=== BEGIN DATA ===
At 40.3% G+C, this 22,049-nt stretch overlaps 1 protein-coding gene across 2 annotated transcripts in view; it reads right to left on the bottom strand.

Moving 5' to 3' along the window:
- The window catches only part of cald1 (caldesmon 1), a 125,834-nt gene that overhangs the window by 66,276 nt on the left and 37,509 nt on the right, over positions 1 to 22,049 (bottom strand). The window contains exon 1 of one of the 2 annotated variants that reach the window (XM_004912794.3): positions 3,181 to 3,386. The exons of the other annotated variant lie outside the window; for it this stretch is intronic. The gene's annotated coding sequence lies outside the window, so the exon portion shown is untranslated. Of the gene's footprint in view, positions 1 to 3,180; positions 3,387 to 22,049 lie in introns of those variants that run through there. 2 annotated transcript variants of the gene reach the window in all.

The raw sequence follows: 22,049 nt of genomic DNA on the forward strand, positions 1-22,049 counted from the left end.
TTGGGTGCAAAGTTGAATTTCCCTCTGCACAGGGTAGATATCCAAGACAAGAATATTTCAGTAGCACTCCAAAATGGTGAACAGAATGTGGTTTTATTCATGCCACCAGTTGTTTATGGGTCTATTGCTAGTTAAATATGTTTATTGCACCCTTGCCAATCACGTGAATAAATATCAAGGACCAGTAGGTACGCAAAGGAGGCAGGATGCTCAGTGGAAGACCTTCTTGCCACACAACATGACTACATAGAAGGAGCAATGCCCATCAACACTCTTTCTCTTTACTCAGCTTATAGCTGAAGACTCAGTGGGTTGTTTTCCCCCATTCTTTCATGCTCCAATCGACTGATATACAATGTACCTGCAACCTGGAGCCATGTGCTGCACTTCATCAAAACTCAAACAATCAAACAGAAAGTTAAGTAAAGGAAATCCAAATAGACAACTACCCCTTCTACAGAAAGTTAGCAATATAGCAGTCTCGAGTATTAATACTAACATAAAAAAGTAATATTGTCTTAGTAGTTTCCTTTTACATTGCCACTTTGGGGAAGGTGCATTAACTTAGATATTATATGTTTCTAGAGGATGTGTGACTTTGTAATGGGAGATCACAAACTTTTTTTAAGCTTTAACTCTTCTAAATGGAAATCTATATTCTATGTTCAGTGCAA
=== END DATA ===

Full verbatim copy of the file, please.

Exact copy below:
At 40.3% G+C, this 22,049-nt stretch overlaps 1 protein-coding gene across 2 annotated transcripts in view; it reads right to left on the bottom strand.

Moving 5' to 3' along the window:
- The window catches only part of cald1 (caldesmon 1), a 125,834-nt gene that overhangs the window by 66,276 nt on the left and 37,509 nt on the right, over positions 1 to 22,049 (bottom strand). The window contains exon 1 of one of the 2 annotated variants that reach the window (XM_004912794.3): positions 3,181 to 3,386. The exons of the other annotated variant lie outside the window; for it this stretch is intronic. The gene's annotated coding sequence lies outside the window, so the exon portion shown is untranslated. Of the gene's footprint in view, positions 1 to 3,180; positions 3,387 to 22,049 lie in introns of those variants that run through there. 2 annotated transcript variants of the gene reach the window in all.

The raw sequence follows: 22,049 nt of genomic DNA on the forward strand, positions 1-22,049 counted from the left end.
TTGGGTGCAAAGTTGAATTTCCCTCTGCACAGGGTAGATATCCAAGACAAGAATATTTCAGTAGCACTCCAAAATGGTGAACAGAATGTGGTTTTATTCATGCCACCAGTTGTTTATGGGTCTATTGCTAGTTAAATATGTTTATTGCACCCTTGCCAATCACGTGAATAAATATCAAGGACCAGTAGGTACGCAAAGGAGGCAGGATGCTCAGTGGAAGACCTTCTTGCCACACAACATGACTACATAGAAGGAGCAATGCCCATCAACACTCTTTCTCTTTACTCAGCTTATAGCTGAAGACTCAGTGGGTTGTTTTCCCCCATTCTTTCATGCTCCAATCGACTGATATACAATGTACCTGCAACCTGGAGCCATGTGCTGCACTTCATCAAAACTCAAACAATCAAACAGAAAGTTAAGTAAAGGAAATCCAAATAGACAACTACCCCTTCTACAGAAAGTTAGCAATATAGCAGTCTCGAGTATTAATACTAACATAAAAAAGTAATATTGTCTTAGTAGTTTCCTTTTACATTGCCACTTTGGGGAAGGTGCATTAACTTAGATATTATATGTTTCTAGAGGATGTGTGACTTTGTAATGGGAGATCACAAACTTTTTTTAAGCTTTAACTCTTCTAAATGGAAATCTATATTCTATGTTCAGTGCAA